By Chuck Woodbury
My office is in a bedroom on the second story of my home. The window faces the street. A young man, late 20s, just walked by talking loudly on his cell phone. “I’m sorry, Mom,” he said. “I just needed too vent.” That’s all I heard before I tuned him out. But I heard enough to make me feel sad — that I could not call my own mother.
She died 12 years ago, my sweet Ruthie. She was a kind, generous, happy person. She never said a bad thing about anybody. When presented with a problem, she just dealt with it and moved on. I’m like that, too, lucky me. Thanks, Mom!
My father always dominated family conversations, but when he was not around, she reminded me of a college girl — witty, playful, and incredibly funny. She was even goofy at times, a trait I inherited. My father was pretty stiff, so I know I got my goofiness from her.
Oh, I thought as I watched the young man walk by, what I would give to pick up my phone and call my mother. But I can’t, of course. Anyone who has lost a parent or other loved one knows the feeling.
I lost both my parents a few months apart. I already had my AARP card, so I was lucky to have spent many years with them. I read some books after they died about coping with the loss of parents. One book described children who had lost both their parents as “orphaned adults,” which I thought made sense.
When the books talked about grief, they said it often comes in waves. You don’t just deal with the loss and then, gradually the pain goes away. No, it’s not like that. You deal with it and, yes, the pain does diminish. Then one day, sometimes without warning, it returns. Like right now. The young man on the phone triggered it.
Four years ago Gail and I were in a coffee shop in Bennington, Vermont. It was an old-fashioned place, and the crowd was older — senior citizens mostly. It was a meat and mashed potatoes kinda place.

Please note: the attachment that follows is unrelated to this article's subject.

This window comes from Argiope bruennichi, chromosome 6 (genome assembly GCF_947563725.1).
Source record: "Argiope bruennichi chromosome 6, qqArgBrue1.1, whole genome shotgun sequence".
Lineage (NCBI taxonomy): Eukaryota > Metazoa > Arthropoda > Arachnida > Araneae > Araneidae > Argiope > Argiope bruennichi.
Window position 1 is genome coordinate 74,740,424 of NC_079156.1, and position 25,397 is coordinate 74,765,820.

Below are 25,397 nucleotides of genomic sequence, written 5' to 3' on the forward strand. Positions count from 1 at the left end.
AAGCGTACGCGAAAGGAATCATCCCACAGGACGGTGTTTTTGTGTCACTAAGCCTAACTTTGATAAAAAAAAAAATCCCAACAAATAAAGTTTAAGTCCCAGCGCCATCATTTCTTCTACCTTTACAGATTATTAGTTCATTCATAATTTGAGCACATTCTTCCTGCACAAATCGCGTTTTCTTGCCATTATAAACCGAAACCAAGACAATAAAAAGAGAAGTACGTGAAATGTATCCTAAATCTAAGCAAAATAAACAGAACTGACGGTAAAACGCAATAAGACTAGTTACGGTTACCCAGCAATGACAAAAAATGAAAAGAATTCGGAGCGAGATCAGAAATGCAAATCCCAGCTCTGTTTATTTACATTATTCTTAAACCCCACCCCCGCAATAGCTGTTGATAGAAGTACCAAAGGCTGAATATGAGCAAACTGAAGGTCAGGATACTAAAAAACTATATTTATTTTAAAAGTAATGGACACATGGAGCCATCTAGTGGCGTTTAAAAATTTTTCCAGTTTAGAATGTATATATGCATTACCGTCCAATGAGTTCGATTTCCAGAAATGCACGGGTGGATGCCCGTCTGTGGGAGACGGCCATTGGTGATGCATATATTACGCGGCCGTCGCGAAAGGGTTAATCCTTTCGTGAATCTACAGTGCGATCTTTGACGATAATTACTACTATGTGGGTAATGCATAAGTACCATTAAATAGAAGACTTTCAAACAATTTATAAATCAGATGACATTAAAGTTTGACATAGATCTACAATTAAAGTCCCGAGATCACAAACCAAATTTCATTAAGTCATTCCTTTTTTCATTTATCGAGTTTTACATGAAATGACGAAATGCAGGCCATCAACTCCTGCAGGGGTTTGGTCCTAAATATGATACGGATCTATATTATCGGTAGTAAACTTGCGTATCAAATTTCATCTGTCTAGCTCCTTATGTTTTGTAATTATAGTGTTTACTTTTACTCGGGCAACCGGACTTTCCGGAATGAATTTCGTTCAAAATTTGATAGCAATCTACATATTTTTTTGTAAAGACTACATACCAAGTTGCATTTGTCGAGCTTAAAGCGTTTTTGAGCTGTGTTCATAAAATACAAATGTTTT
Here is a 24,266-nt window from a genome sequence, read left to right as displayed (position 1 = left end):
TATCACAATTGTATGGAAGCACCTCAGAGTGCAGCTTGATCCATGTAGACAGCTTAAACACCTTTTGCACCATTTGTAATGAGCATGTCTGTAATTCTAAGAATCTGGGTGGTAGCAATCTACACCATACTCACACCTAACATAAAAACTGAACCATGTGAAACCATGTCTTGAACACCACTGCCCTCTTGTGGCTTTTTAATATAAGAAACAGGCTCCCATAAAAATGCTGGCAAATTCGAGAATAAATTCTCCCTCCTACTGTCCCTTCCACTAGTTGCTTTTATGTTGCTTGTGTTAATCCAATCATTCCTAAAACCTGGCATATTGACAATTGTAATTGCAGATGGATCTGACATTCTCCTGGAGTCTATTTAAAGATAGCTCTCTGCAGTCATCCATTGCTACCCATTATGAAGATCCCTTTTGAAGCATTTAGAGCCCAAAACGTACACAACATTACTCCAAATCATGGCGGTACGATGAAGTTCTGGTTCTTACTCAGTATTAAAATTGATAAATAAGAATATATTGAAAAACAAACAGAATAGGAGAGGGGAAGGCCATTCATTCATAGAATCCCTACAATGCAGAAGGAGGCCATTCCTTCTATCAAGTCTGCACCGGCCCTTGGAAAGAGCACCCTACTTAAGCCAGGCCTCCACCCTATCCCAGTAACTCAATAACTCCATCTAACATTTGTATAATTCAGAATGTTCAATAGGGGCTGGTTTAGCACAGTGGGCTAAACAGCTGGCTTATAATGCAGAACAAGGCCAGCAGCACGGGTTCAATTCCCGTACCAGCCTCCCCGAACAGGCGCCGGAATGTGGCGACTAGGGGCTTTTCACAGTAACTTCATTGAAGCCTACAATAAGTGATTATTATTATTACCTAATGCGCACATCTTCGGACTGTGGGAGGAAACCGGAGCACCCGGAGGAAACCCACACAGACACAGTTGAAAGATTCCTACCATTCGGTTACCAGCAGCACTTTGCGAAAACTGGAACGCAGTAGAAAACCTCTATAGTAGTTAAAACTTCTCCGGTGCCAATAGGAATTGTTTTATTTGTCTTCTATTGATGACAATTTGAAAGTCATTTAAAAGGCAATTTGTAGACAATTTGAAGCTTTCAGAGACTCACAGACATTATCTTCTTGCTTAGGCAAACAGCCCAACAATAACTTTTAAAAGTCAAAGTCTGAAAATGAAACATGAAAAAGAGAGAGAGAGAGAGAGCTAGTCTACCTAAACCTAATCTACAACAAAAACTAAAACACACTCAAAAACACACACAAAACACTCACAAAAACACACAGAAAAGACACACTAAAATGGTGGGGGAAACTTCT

The strangest thing happened
An older couple came in and took a table across the room from us. I could not take my eyes off the woman. She was a dead ringer for my mother. She even held her fork in a slightly odd way, just like my mother.
I told Gail that I needed to introduce myself to her. And then I thought, no, I don’t want to bother her. But I kept staring. And staring. Our eyes met once. I worried that my staring was bothering her. I hoped she hadn’t noticed, but maybe she did.
Gail and I finished our dinner and walked to the counter to pay. But I could not leave without meeting the woman. I just couldn’t. So I walked to her table. “Excuse me,” I said, “but I wanted to tell you that you look so much like my mother that I couldn’t leave without telling you.” I told her my mother had died. The woman was very nice, but she just nodded her head, that was about it. Thinking back now, I believe I had hoped that she would have stood up and given me a big hug. Somehow I could have imagined for one brief moment that she was my Ruthie. I knew better, but one can hope.
Also, up close, the woman didn’t really resemble my mother as much as from a distance.
To this day, I feel a bit warm and fuzzy when I think of that evening. But I feel sad, too. I miss my mother as much today as when she left. Oh, what I would give for an hour with her. I have so much say. But then, I don’t know I would do much talking. I’d just want to hold her, like it would be forever.
I gotta stop. Getting too sad.